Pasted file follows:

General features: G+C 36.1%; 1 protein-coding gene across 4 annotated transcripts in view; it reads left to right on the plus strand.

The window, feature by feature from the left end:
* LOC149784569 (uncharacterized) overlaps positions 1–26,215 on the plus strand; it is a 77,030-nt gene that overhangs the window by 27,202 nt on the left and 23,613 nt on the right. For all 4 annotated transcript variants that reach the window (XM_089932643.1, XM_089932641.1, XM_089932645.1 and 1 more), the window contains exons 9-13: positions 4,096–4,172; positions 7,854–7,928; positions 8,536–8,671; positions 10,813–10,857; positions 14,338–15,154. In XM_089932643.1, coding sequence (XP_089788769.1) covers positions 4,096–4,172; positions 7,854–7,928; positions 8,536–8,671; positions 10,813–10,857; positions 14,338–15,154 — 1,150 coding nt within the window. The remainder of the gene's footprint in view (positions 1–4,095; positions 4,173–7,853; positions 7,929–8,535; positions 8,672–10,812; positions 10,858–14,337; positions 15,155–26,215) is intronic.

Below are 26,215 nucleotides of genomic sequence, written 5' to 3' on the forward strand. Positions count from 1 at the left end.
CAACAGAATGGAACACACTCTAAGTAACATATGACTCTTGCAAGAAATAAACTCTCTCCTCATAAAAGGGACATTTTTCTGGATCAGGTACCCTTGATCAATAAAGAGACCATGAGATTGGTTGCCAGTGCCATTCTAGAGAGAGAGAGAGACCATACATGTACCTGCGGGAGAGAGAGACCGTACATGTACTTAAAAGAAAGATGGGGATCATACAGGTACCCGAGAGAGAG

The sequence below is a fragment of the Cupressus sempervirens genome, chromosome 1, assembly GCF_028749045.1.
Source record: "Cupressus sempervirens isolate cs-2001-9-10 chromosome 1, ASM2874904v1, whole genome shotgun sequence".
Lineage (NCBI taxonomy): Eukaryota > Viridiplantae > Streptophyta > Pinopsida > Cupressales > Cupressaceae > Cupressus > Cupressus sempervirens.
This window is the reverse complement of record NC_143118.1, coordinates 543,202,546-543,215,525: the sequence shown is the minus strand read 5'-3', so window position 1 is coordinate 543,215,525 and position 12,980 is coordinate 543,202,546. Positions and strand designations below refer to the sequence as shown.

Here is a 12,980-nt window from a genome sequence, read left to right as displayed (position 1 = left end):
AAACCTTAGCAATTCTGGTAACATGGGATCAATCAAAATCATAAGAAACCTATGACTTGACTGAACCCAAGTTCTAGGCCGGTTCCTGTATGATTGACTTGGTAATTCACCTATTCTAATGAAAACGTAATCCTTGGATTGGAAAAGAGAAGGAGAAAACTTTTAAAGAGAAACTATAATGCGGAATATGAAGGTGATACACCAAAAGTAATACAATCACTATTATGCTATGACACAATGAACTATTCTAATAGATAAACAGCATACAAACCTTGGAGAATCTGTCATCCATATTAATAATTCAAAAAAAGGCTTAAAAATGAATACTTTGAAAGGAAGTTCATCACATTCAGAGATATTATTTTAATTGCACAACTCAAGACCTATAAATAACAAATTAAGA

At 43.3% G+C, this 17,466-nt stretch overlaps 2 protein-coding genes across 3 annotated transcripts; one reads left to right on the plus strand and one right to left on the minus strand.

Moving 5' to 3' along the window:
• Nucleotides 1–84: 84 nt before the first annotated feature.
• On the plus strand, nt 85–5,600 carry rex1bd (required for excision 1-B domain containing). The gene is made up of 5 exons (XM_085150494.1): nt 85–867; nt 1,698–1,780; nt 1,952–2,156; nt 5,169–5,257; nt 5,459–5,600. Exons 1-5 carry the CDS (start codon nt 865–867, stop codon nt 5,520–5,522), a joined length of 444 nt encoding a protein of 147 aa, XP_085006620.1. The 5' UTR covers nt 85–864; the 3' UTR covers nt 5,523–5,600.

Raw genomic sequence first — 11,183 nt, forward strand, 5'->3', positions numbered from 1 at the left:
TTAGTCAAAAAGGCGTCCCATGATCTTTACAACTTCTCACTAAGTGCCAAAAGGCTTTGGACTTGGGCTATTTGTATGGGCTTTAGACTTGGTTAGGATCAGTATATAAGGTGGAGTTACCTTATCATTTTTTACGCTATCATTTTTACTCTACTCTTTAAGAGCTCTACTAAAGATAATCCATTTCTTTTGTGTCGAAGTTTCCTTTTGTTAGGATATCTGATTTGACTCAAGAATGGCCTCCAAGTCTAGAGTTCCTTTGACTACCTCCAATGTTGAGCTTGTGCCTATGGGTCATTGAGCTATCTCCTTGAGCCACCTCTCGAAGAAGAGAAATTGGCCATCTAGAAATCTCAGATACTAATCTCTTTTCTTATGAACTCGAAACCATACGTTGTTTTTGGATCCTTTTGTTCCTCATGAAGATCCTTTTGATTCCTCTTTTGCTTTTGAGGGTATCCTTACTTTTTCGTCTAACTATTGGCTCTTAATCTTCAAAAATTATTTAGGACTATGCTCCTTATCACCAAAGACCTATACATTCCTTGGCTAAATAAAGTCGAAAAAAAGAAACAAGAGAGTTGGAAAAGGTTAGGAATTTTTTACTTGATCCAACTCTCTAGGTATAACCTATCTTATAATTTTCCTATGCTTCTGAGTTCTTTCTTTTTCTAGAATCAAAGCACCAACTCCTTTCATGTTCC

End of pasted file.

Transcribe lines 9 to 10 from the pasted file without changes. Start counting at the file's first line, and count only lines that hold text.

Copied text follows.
This window is the reverse complement of record NC_143118.1, coordinates 543,202,546-543,215,525: the sequence shown is the minus strand read 5'-3', so window position 1 is coordinate 543,215,525 and position 12,980 is coordinate 543,202,546. Positions and strand designations below refer to the sequence as shown.

Here is a 12,980-nt window from a genome sequence, read left to right as displayed (position 1 = left end):